Black Lives Matter, and so Does Democracy

Black Lives Matter, and so Does Democracy

I won’t take much of your time because there are more valuable voices to hear now, but I want it on the permanent record of this site where I stood during this time period in history.

As a kid, I remember learning about the Civil Rights movement in school as a kid and wondered how there could have been anyone against that movement at the time. A couple decades later and now it’s all too clear to me how that happens.

I stand behind the #BlackLivesMatter movement. It’s shocking we need to be reminded of this.

I stand with the protestors who are attempting to protest their government’s inaction on a literal life and death issue.

I despise those who are trying to take these protests and warp them into something else, as well as those creating false narratives in order to muddy the waters and justify undemocratic behavior.

And of course, I’m not only ashamed of our current president’s handling of this situation, I’m afraid that his violent instincts around squashing opposition, including peaceful protests, are a culmination of all the fears we had about electing this guy in 2016. He’s not pro-democracy, nor is he pro-Constitution, he’s interested in power. This is a dark road we’ve gone down further than I even feared he’d take us.

Oh, and if you were looking for that unsubscribe button, I won’t stop you. If this post makes you uncomfortable or you think I should stay in my lane and just talk tech, bye 👋

A Better Computer

A Better Computer

Today I'm excited to introduce my new YouTube channel, A Better Computer. This channel will be devoted to helping you make the computer in front of you, whether it be an iPhone, and iPad, or PC, better than it was before; we want to make it a better computer. Here's the trailer!

If you have read this site at all, you know I have a lot of experience using and experimenting with tons of apps across a bunch of platforms. I know what I'm doing and I want to share what I know with you, just like I've learned so much from other people out there.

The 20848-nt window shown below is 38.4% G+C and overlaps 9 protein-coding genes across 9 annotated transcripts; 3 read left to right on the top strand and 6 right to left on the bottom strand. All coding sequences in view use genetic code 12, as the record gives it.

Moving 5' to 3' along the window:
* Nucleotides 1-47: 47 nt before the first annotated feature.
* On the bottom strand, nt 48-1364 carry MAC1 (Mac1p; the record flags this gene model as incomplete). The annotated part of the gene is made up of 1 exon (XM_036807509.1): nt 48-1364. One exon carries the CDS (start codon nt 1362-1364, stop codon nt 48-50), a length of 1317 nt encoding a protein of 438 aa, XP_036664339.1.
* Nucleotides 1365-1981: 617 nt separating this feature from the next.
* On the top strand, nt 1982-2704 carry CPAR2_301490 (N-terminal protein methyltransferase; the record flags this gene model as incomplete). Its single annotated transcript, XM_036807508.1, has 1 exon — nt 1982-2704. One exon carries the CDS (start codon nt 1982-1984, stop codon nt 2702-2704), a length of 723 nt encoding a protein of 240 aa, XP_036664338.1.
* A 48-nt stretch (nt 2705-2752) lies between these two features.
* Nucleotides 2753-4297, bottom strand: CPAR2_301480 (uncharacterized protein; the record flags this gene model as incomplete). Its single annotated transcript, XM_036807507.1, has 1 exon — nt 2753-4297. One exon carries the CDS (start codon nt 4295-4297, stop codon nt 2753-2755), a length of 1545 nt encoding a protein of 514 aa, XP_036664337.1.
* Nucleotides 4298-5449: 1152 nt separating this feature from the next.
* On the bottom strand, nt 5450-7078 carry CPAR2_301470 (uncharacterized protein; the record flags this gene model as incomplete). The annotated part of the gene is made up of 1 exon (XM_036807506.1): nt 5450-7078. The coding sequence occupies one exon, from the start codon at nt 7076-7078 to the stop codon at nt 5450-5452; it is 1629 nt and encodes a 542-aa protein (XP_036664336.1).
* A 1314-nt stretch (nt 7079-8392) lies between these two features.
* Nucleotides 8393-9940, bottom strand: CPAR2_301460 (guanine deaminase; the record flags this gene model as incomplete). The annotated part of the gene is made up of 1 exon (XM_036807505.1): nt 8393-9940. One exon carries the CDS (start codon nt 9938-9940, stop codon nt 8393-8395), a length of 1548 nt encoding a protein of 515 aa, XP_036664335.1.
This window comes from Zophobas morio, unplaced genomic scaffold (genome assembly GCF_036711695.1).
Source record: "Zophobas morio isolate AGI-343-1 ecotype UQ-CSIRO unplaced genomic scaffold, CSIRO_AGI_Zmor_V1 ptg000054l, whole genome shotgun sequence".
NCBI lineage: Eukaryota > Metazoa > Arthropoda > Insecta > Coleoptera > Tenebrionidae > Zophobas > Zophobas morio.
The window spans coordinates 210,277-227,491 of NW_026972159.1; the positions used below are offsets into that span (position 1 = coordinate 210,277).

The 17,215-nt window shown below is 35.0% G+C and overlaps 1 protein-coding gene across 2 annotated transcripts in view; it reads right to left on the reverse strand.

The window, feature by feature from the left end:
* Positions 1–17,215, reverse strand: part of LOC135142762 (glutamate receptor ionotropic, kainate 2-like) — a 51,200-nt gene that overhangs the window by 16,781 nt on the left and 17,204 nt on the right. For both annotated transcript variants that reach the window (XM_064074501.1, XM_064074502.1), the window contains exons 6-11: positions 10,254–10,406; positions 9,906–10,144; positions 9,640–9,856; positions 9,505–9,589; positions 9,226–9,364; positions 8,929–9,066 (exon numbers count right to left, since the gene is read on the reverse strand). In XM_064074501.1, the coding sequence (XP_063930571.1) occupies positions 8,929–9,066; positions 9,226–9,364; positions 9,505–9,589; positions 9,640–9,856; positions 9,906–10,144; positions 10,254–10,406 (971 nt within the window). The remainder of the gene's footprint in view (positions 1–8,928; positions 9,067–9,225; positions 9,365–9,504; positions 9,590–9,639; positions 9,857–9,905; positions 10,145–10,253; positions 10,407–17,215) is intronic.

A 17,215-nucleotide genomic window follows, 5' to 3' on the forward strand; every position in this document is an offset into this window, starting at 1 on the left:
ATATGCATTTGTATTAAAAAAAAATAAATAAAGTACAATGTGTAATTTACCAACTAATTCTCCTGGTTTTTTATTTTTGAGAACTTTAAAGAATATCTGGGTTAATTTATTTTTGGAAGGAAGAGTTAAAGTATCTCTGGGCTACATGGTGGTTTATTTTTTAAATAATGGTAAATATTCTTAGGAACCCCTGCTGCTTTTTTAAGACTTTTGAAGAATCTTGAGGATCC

Much like the trailer, each video will be quick, to the point, and highly produced. I can't match the top tech YouTubers in terms of physical sets and camera production, but I can make a mean screen share, so I aim to have the best ones you've ever seen.

Here's the first tutorial that's already there:

I have a lot to learn about YouTube, and I'm starting completely from scratch on this project (I'm not even using the BirchTree name!). As I write this draft, I have one subscriber...me, so go ahead and subscribe today so you don't miss what I've got coming up.

Point of order, I plan on posting about one video a week, but that schedule is subject to change. Right now I'm just doing tutorials, but I expect to grow into also doing things with previewing software and reviewing new things as they are released.

What Makes a Good Camera?

I posted this yesterday as an example of why I love, love, love having a “real camera” back in my life.

I didn’t get many responses, but I did get some people saying they thought the iPhone picture was better. Why? They liked the detail and the fact that the highlights were not blown out. These are fair, but they didn’t change my mind at all because of a few things.

  1. This photo showed me an example of the Sony camera doing something the iPhone simply couldn’t do. The bokeh in particular was really nice, but I could have also changed the aperture and gotten a deeper depth of focus to look more like the iPhone.
  2. The iPhone photo was definitely sharper, but that’s also due to the shallower depth of field I used on the Sony shot. The Sony pic was taken at f/1.8, which meant the focus are was a few millimeters. The wording “New Belgium” is out of focus because it’s not the spot I chose to focus on. Again, a more closed aperture would have had more elements in pin sharp focus.
  3. And maybe most importantly, the Sony photo was edited in Lightroom before posting it. The blown highlights were a stylistic choice, not something out of the camera. Here’s the RAW version of that photo, highlights and shadows intact.

As I wrote in October of last year, I am not particularly interested in doing "straight out of the camera" comparisons because that's not how I actually share photos. Especially when comparing smartphones to RAW images, since RAW images are inherently bland. You are expected to do things with them.

I just think that the world of camera comparisons has made us get to a place where we judge picture quality based on whether highlights are blown out, shadows are crushed, or clarity is as sharp as can be. For the average photo, these are great qualities, but they are not what you want in every single photo.

But here’s the other thing: I think the iPhone has a better camera for most people than the Sony RX100. The beauty of the iPhone camera is that you can open the app, point at something, and snap a photo without thinking. 95% of the time it’s going to get the focus, exposure, and everything else basically perfect. You don’t have to think about it and it works some magic to get you want you want.

Take a look at this photo: